Another Evergreen Megaship Aground

 In cargo ship, carriers, container carriers, International Shipping, international shipping news, ocean freight

In case you haven’t heard, Evergreen has had another costly and public debacle. No, this isn’t a story about Hilary Clinton; Evergreen being her code name from the secret service is just coincidental. Evergreen is the same massive ocean freight carrier whose ship, the Ever Given, ran aground sideways in the Suez Canal last year. Now the shipping line has a megaship, ironically named Ever Forward, stuck in the Chesapeake Bay, where it ran aground after leaving the Port of Baltimore.

Cool Footage

We’ll give TickTocker (I don’t know if that’s what they call people on TickTock, but they should) Luke McFadden a chance to shine, as he posted a video that has great footage of the stuck ship. McFadden is a little off on his information at the top of the video. The now-stuck Ever Forward, at 11,850 twenty-foot equivalent units (TEUs) capacity according to an American Shipper article by Kim Link-Wills, is actually smaller than the Ever Given, which is one of the world’s most massive ships in the world at 20,124 TEU capacity according to an Economics Times article.

But don’t let that capacity size difference fool you – the Ever Forward is still a massive ship, as can be seen in McFadden’s cool video where he shows and talks about the aground ship:

[ In case you have trouble seeing the embedded video, here’s the link: ]

How Long Will Ever Forward Be Stuck?

It’s not likely the Ever Forward will be stuck in the Chesapeake Bay all summer as McFadden speculates as a possibility. It took around a week to get the Ever Given unstuck from the Suez Canal. While it likely will be quite laborious to free the Ever Forward, I would expect it could be done in a similar time frame to how long it took to free the Ever Given. However, there are a couple holdups.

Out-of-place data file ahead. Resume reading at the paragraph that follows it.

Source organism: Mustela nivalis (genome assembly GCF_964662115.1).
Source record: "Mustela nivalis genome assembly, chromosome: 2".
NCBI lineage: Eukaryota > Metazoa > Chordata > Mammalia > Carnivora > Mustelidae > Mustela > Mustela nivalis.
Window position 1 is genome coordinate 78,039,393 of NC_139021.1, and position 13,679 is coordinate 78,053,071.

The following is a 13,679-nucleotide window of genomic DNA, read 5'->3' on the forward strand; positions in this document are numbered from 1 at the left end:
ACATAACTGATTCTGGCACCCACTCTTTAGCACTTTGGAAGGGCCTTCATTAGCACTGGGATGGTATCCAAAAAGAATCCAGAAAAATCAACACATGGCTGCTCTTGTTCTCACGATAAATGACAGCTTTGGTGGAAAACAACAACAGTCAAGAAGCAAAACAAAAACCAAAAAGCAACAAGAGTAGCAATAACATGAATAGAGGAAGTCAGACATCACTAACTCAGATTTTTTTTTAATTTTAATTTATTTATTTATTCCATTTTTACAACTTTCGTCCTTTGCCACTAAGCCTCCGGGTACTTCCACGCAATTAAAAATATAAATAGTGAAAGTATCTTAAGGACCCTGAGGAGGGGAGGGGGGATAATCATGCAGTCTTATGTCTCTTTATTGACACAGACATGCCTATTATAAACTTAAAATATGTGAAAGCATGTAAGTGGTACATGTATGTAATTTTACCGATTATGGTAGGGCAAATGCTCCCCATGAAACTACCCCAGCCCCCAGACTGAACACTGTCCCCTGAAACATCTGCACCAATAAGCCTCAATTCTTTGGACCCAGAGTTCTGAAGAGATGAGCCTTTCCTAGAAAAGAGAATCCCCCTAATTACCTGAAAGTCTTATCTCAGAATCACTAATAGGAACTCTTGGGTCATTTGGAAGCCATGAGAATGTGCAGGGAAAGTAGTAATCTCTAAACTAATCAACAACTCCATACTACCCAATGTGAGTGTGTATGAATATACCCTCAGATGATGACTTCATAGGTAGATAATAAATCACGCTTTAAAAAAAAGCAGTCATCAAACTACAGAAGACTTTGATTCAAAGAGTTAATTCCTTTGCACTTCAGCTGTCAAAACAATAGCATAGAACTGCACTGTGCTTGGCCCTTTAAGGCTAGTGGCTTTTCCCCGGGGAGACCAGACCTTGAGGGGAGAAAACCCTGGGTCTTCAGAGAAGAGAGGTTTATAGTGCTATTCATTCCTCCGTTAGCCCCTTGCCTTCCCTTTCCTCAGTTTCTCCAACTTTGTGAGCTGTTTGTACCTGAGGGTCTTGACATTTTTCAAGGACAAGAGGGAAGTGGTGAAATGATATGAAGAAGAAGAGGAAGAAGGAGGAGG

The biggest holdup will likely be getting whatever permission and permits will be required to dig the ship out from where it’s gone aground. Second is a lower sense of urgency. The Ever Forward is not blocking one of the world’s most important shipping lanes, like the Ever Given was. Blocking the Suez canal has enormous consequences. In fact, in an American Shipper article on the Ever Given last year, Link-Wills reported:

The International Chamber of Shipping said the blockage of the canal cost $5.1 billion in world trade per day.

There simply isn’t that kind of motivation to get the Ever Forward afloat again. Of course, shippers whose goods are stuck on the ship might not feel the same way. And Evergreen surely would like to get their ship unstuck as quickly as possibly.

I would also note that shippers shouldn’t have to worry about their shipping containers of goods being taken out of the ship and then needing to be reloaded once the ship is back afloat, as people McFadden spoke to apparently speculated.

Getting the kind of cranes required to remove those containers to the aground ship would be an incredible feat in and of itself. That alone, alone then moving the containers presumably onto another vessel to clear them, could easily be as or more difficult than actually digging and tugging the ship out.